Shrum and Lowry hear two "sighs of relief" in Iowa -- from HRC, because two straight losses would've been awful, and from Lowry, because Iowa vindicated his gutsy National Review issue denouncing Trump. Also: There's now a sense that Clinton's rising in NH, while Rubio's robotry reveals someone more callow than charismatic.
The instant the taxi pulled away from the curb, my ears started buzzing and I felt the telltale signs of a seizure -- the type of neurological paralysis that can only be induced by forced exposure to unwanted media. The tiny TV installed in the back seat had come to life, and its sound and fury demanded my attention.
I held my annual Twitter party #SuperBowlExp during the Super Bowl again this year, not to sweat out the game but to comment on all of the brand activity. We collectively rate the advertising and evaluate the marketing, and then take breaks when the game is actually in play!
By now we've all heard the latest evolution of the new Barbie body shapes. Of course, as a marketer and a father, I applaud the move.
One of the best shows in the town of Washington, D.C. is not on television. It is an oral argument in before the United States Supreme Court. The nine justices are appointed by the President and confirmed after they assure the U.S. Senate they will be dispassionate "umpires.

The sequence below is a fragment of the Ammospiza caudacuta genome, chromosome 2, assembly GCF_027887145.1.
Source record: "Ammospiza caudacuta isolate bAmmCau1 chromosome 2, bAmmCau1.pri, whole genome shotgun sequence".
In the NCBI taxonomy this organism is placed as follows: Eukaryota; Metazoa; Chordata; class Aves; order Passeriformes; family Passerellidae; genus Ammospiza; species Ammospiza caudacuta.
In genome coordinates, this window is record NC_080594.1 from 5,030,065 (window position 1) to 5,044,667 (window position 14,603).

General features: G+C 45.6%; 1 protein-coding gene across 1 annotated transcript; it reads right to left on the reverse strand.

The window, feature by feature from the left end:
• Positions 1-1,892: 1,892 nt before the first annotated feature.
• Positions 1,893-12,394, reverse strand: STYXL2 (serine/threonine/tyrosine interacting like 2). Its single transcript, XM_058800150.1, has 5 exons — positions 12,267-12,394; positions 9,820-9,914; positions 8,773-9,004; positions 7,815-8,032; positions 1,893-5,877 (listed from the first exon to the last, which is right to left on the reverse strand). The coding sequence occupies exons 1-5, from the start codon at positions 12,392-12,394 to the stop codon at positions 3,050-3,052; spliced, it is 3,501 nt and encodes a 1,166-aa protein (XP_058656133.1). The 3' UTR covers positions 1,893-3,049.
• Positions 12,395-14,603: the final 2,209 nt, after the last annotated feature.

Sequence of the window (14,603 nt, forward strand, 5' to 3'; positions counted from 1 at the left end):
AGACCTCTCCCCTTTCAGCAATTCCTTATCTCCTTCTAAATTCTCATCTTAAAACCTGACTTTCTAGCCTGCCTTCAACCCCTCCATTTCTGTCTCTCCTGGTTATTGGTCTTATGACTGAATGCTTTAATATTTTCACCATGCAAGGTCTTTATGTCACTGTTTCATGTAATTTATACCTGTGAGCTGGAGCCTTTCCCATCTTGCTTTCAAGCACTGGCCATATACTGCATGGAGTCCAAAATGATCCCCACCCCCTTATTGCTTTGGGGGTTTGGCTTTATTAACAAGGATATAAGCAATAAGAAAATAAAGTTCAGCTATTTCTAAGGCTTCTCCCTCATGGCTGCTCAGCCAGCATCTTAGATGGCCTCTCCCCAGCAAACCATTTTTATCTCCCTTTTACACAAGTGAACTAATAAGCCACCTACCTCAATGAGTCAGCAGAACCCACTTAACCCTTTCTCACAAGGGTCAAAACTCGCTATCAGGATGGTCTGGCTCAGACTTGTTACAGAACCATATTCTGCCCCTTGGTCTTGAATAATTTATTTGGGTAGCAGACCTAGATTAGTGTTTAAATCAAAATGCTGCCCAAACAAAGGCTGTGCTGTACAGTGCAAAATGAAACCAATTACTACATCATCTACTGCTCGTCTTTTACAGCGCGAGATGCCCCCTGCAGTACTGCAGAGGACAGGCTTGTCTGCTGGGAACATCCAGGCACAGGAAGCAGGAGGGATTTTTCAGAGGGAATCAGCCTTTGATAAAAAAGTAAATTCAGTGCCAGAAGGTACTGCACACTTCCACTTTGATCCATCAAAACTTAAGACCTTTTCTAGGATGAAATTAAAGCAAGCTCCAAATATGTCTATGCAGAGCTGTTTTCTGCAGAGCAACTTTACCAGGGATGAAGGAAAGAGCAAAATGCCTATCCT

Words have meanings but you'd never know that from the news media's coverage of the primaries. Conservative and Republican, liberal and Democratic are used synonymously in most of the media, but the reality seems to be quite different when you examine the positions of the candidates.
The very good questions are rarely if ever asked during political campaigns. My very good question for today follows: Why do skilled reporters fail to ask the follow-up questions of candidates that seem so necessary? At least they do seem necessary to me.
Media message received: Clinton is loud and cantankerous! But it's not just awkward gender stereotypes that are in play these days. It's a much larger pattern of thumb-on-the-scale coverage and commentary. Just look at what seemed to be the press' insatiable appetite to frame Clinton's Iowa caucus win last week as an unnerving loss.
In December of 2002, when the legendary Roone Arledge passed away, I wrote a Counterpunch piece for the L.A. Times praising the man who not only set the gold standard for Olympics coverage, but gave us Monday Night Football and Wide World of Sports.
The talk today -- rather than being about the post-debate social gesture hugs -- should be about the candidates' answers in last night's debate. Period. On Tuesday, New Hampshire will decided on a candidate, not the moderators, nor on social gestures nor on what others in the media find not acceptable by their competition.
Former FBI agent Bob Levinson has been missing in Iran since March 9, 2007. A proof of life photo showed he was alive in 2010. His family has been in agony -- they have no information.